Prohibition policy in Gujarat — a tragic farce?
More than 130 people died after consuming bootleg liquor in Gujarat last week.
While prohibition is in place in Gujarat, liquor is often smuggled in from neighbouring states and people are forced to buy it at inflated prices.
What can the poor do? They cannot afford to buy branded alcohol so they consume illicit liquor. Plastic pouches called ‘potlis’ of illegally brewed liquor are available for as little as ten rupees.
Some have said that Gujarat’s prohibition policy encourages bootlegging. Liquor baron Vijay Mallya argues that apart from loss of revenue this leads to “illegal, unhygienic and unsupervised production of deadly cocktails which claim innocent lives.”
During the Great Depression, the ‘Noble Experiment’ prohibition policy in the United States was repealed just 14 years after the sale of alcohol was banned.
An article in the Foreign Policy magazine, a couple of years ago, argued:
“A ‘drug-free world,’ which the United Nations describes as a realistic goal, is no more attainable than an ‘alcohol-free world’ – and no one has talked about that with a straight face since the repeal of Prohibition in the United States in 1933.”
In the context of legalising use of marijuana, author and journalist Christopher Hitchens argues that:
“It’s beyond the competence of the state to decide a question like this. You can’t hope the government to go out and control what substance somebody puts in their own body. So even if I thought that marijuana was poisonous I would still say the government is not going to be able to stop it, so it shouldn’t try.”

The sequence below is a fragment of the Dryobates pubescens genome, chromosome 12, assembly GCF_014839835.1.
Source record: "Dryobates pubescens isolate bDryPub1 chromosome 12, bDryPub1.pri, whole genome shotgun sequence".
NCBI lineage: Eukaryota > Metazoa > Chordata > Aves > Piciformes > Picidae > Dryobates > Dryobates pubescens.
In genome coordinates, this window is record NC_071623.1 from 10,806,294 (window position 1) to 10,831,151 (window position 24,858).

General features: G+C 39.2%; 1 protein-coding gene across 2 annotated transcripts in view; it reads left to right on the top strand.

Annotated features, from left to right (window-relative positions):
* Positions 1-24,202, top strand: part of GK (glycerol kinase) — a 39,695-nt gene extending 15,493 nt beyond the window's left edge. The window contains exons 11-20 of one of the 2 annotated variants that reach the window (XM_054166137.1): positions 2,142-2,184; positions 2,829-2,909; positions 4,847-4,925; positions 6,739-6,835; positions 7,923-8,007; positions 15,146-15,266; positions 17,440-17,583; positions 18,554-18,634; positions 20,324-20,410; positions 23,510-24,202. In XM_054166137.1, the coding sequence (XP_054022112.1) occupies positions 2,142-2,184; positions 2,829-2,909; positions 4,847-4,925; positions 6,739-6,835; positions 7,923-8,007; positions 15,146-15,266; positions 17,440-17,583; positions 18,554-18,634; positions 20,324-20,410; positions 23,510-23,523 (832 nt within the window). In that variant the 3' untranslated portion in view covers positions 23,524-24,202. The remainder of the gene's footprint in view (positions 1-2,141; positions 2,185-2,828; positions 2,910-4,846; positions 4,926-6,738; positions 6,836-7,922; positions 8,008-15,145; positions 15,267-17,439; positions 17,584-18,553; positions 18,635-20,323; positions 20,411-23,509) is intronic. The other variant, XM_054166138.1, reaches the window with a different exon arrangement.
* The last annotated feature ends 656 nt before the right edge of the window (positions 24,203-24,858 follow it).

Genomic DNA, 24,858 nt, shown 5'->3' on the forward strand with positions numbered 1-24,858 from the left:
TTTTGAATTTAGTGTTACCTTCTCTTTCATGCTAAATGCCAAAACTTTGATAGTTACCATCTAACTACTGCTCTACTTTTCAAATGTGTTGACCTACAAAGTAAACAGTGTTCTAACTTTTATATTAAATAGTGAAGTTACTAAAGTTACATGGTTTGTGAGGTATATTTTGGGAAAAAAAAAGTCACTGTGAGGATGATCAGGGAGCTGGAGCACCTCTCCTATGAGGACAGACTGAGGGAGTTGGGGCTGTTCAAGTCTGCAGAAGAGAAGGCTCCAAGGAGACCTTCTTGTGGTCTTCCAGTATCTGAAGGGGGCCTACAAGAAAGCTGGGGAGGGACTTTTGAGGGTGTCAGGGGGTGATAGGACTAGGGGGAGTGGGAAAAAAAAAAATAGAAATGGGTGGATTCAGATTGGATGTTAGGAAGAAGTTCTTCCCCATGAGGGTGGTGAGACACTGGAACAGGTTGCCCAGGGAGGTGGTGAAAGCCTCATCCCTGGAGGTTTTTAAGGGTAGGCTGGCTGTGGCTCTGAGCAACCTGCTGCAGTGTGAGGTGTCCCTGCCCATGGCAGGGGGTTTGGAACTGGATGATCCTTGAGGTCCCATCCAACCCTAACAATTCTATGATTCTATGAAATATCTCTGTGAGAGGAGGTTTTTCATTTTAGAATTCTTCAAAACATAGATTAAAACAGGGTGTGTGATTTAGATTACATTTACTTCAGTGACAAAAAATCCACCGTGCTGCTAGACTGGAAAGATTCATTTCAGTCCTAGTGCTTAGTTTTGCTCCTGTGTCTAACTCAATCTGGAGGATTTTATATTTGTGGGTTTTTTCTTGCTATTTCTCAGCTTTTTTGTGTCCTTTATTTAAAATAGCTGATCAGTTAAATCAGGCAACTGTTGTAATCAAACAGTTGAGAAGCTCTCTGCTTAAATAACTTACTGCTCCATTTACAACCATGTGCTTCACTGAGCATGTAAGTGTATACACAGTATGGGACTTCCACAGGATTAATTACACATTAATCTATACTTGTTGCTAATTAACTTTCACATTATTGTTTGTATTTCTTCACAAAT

In the 1990s, Andhra Pradesh took up and abandoned the prohibition policy in less than two years.
“Despite our best efforts, the prohibition-related offences, particularly illicit distillation and smuggling, have been steadily increasing in the state,” the state Excise minister said when the ban was being lifted.
In New Delhi, you have to be above twenty-five years of age to be legally served alcohol in a bar.
I have been occasionally asked for identification but have got away with a little bit of bluster. I am well over twenty-five but bartenders have no means of confirming it if
I refuse to produce proof of my age.
The age policy is routinely flouted.
In Gujarat, the more resourceful “get a medical certificate from a designated civil surgeon, who prescribes a dose of liquor necessary for curing an ailment.”
The Constitution mandates in Part Four (carrying the legally unenforceable provisions which ideally should be enforced by governments):
“To bring about the prohibition of intoxicating drinks and drugs that are injurious to health.”
If banning alcohol puts people in the way of more harmful drinks, then is the government fulfilling the constitutional mandate?